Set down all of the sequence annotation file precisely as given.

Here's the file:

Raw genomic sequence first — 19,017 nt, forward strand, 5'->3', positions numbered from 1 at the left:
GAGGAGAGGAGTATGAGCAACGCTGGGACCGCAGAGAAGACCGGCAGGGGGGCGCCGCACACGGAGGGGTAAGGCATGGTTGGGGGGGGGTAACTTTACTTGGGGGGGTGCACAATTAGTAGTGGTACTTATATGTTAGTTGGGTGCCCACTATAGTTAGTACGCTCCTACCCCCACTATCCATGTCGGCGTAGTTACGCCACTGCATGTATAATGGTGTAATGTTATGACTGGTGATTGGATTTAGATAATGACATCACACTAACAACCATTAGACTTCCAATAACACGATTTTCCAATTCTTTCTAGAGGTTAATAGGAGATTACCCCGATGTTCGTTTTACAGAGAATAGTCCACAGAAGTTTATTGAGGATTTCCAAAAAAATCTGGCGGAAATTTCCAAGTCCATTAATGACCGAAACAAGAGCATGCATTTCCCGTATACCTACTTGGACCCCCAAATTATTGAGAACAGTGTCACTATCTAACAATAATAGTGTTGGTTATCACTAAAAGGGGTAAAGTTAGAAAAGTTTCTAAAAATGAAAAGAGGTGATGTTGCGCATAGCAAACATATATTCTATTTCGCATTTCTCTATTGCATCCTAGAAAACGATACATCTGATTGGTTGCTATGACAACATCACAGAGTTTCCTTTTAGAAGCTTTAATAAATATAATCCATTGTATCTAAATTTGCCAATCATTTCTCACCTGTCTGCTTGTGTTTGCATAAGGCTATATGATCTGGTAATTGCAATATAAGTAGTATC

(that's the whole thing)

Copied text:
Raw genomic sequence first — 19,017 nt, forward strand, 5'->3', positions numbered from 1 at the left:
GAGGAGAGGAGTATGAGCAACGCTGGGACCGCAGAGAAGACCGGCAGGGGGGCGCCGCACACGGAGGGGTAAGGCATGGTTGGGGGGGGGTAACTTTACTTGGGGGGGTGCACAATTAGTAGTGGTACTTATATGTTAGTTGGGTGCCCACTATAGTTAGTACGCTCCTACCCCCACTATCCATGTCGGCGTAGTTACGCCACTGCATGTATAATGGTGTAATGTTATGACTGGTGATTGGATTTAGATAATGACATCACACTAACAACCATTAGACTTCCAATAACACGATTTTCCAATTCTTTCTAGAGGTTAATAGGAGATTACCCCGATGTTCGTTTTACAGAGAATAGTCCACAGAAGTTTATTGAGGATTTCCAAAAAAATCTGGCGGAAATTTCCAAGTCCATTAATGACCGAAACAAGAGCATGCATTTCCCGTATACCTACTTGGACCCCCAAATTATTGAGAACAGTGTCACTATCTAACAATAATAGTGTTGGTTATCACTAAAAGGGGTAAAGTTAGAAAAGTTTCTAAAAATGAAAAGAGGTGATGTTGCGCATAGCAAACATATATTCTATTTCGCATTTCTCTATTGCATCCTAGAAAACGATACATCTGATTGGTTGCTATGACAACATCACAGAGTTTCCTTTTAGAAGCTTTAATAAATATAATCCATTGTATCTAAATTTGCCAATCATTTCTCACCTGTCTGCTTGTGTTTGCATAAGGCTATATGATCTGGTAATTGCAATATAAGTAGTATC